Editorial Board   Guest Author

Ms. Curtis

Nina Curtis

Founder & President, The Nile Institute

Nina Curtis is the founder and president of the Nile Institute, 'A Source Vit'al', located in West Hollywood, California. The Nile Institute is dedicated to offering exceptional wellness services, the finest in quality personal care products and information that is relevant for its clients to make responsible choices about their individual wellness, beauty and personal care needs. Motivating, dynamic, and inspirational all describe Nina Curtis' interaction with audiences during seminars, lectures, workshops and keynote speeches. Ms. Curtis' enthusiasm and sincere desire to move her audience to action, has captured the attention of many corporations looking for leadership and consulting in the areas of corporate communications, sales force and technical training. Known as the "Esthetician's, Esthetician", Ms. Curtis has a twenty-plus year history in the professional skin care industry, where she is respected as an innovative skin care specialist, educator, lecturer and businesswoman. Originally licensed as a cosmetologist, Ms. Curtis has obtained certification in Aromatherapy, Reflexology, Acupressure, Micro Current, Reiki and Color Light Therapy. Ms. Curtis has trained throughout the United States, France, Germany, Australia and England. She received her Bachelor degree of Science in Management and her MBA from Pepperdine University and is also a graduate of the Lynwood Business Institute. Recognized as a trailblazer, Curtis has served as a volunteer member of the Barbering and Cosmetology Advisory Council and as Director of Education for Aesthetics International Association. Through her work with many of the cosmetics' industry heavy-hitters, she has been instrumental in the development and execution of training modules and programs for salons and spas. Ms. Curtis continues to travel internationally to heighten the standards of the professional skin care industry. Ms. Curtis has received five "Teacher of the Year" awards from the Fashion Institute of Merchandising and Design, located in Los Angeles, California, which inducted her into the Hall of Fame. In 2002 Ms. Curtis received the coveted 'Distinguished Alumna Award' from Pepperdine University for her outstanding accomplishments in serving humankind through the humane pursuits of business, for participating in building a stronger university and for her personal character as an example to all of the university's students, alumni and faculty. Ms. Curtis has been a volunteer for the American Cancer Society's Look Good, Feel Better program that provides skin care and cosmetic seminars for cancer survivors. Ms. Curtis has also reached out to the future business community as a volunteer speaker and valued mentor for the Academy of Business Leadership program located on several Southern California college campuses. Ms. Curtis currently serves on the UC Irvine Spa & Hospitality Management advisory board.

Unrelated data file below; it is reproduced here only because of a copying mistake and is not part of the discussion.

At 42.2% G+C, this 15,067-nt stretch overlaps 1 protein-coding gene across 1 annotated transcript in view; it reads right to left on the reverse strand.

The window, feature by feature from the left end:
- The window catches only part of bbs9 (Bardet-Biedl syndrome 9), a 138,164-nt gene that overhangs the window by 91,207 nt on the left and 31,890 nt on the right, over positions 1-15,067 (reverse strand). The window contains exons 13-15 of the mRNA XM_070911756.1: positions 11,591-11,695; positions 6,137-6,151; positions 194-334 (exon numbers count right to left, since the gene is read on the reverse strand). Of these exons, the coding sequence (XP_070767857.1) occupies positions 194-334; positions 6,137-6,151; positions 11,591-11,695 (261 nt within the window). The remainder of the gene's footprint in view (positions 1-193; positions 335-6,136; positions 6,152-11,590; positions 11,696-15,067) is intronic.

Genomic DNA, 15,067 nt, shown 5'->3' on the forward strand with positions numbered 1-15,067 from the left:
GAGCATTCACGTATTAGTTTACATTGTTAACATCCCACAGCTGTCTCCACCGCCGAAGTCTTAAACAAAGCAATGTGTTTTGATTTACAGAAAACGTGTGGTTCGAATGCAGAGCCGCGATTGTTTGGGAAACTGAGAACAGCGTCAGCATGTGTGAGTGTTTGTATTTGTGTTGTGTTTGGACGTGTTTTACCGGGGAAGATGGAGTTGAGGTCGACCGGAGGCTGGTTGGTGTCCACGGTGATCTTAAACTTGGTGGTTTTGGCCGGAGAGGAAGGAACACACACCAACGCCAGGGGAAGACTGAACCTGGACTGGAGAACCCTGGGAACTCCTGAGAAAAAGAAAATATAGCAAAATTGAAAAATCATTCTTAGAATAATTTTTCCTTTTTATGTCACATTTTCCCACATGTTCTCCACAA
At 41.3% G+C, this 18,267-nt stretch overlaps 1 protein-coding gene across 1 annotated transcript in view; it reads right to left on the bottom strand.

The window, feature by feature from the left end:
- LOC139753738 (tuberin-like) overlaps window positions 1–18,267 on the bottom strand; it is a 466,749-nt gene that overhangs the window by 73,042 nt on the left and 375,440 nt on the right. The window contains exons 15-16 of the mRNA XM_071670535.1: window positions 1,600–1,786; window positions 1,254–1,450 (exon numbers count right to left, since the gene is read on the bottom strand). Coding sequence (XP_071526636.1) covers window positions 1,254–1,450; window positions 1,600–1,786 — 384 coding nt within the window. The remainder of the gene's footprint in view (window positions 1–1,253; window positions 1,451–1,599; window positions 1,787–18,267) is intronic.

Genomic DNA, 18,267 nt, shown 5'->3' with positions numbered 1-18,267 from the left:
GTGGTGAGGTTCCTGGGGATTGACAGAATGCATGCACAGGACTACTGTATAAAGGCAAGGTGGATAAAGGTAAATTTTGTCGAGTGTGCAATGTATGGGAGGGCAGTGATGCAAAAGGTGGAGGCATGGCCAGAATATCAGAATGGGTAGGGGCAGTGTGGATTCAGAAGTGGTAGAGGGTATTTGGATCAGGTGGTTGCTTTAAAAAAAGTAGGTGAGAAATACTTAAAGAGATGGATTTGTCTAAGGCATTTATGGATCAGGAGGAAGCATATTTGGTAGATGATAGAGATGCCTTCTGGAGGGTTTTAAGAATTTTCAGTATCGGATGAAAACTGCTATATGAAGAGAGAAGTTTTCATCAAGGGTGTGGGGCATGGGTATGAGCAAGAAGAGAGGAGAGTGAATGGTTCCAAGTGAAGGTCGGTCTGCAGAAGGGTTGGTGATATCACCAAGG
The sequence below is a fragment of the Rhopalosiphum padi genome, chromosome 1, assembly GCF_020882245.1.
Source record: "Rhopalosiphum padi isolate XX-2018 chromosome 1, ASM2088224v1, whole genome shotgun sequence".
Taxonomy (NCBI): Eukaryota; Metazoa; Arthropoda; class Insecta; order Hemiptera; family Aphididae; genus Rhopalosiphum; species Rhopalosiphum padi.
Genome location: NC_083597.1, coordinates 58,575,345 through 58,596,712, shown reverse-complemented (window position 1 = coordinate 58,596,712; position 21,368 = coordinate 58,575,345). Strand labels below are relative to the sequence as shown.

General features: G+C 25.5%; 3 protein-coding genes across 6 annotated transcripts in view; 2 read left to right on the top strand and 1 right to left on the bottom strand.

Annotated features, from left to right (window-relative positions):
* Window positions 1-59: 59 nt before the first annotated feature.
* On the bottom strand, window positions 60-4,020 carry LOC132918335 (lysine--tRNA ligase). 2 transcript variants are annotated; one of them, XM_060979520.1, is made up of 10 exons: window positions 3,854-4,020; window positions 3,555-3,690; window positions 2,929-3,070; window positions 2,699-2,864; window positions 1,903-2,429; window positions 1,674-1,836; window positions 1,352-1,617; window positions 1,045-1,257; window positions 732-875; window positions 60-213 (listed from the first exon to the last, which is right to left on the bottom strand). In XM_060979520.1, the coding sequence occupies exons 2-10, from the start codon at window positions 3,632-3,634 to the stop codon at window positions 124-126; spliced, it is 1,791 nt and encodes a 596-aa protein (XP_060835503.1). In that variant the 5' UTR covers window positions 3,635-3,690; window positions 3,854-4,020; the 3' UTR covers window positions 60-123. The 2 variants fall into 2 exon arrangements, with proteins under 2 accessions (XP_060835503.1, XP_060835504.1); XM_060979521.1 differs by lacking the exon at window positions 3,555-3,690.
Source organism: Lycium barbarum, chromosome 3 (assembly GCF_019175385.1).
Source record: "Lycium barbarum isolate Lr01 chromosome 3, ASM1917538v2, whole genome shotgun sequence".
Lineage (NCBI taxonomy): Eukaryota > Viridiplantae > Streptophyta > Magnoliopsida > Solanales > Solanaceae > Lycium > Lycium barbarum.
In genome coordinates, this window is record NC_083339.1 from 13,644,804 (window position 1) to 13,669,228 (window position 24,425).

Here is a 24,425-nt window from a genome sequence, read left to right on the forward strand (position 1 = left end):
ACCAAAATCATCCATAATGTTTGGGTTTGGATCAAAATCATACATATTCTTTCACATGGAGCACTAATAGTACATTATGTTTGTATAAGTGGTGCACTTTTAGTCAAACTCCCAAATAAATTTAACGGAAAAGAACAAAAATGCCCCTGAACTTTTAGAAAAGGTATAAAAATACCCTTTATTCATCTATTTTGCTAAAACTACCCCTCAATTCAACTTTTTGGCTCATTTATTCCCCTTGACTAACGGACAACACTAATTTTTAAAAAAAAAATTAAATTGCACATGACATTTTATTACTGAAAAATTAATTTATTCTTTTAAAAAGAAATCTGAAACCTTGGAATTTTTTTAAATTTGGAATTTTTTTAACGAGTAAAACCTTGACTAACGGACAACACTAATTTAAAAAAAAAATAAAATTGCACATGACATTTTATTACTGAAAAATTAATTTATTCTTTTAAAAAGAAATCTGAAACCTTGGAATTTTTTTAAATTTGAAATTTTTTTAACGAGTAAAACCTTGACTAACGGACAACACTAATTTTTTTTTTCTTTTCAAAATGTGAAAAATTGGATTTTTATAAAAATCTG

Ms. Curtis can be contacted at 310-275-6453 or curtiscomm@earthlink.net

Coming up in April 2018...

Guest Service: Empowering People

Excellent customer service is vitally important in all businesses but it is especially important for hotels where customer service is the lifeblood of the business. Outstanding customer service is essential in creating new customers, retaining existing customers, and cultivating referrals for future customers. Employees who meet and exceed guest expectations are critical to a hotel's success, and it begins with the hiring process. It is imperative for HR personnel to screen for and hire people who inherently possess customer-friendly traits - empathy, warmth and conscientiousness - which allow them to serve guests naturally and authentically. Trait-based hiring means considering more than just a candidate's technical skills and background; it means looking for and selecting employees who naturally desire to take care of people, who derive satisfaction and pleasure from fulfilling guests' needs, and who don't consider customer service to be a chore. Without the presence of these specific traits and attributes, it is difficult for an employee to provide genuine hospitality. Once that kind of employee has been hired, it is necessary to empower them. Some forward-thinking hotels empower their employees to proactively fix customer problems without having to wait for management approval. This employee empowerment—the permission to be creative, and even having the authority to spend money on a customer's behalf - is a resourceful way to resolve guest problems quickly and efficiently. When management places their faith in an employee's good judgment, it inspires a sense of trust and provides a sense of higher purpose beyond a simple paycheck. The April issue of the Hotel Business Review will document what some leading hotels are doing to cultivate and manage guest satisfaction in their operations.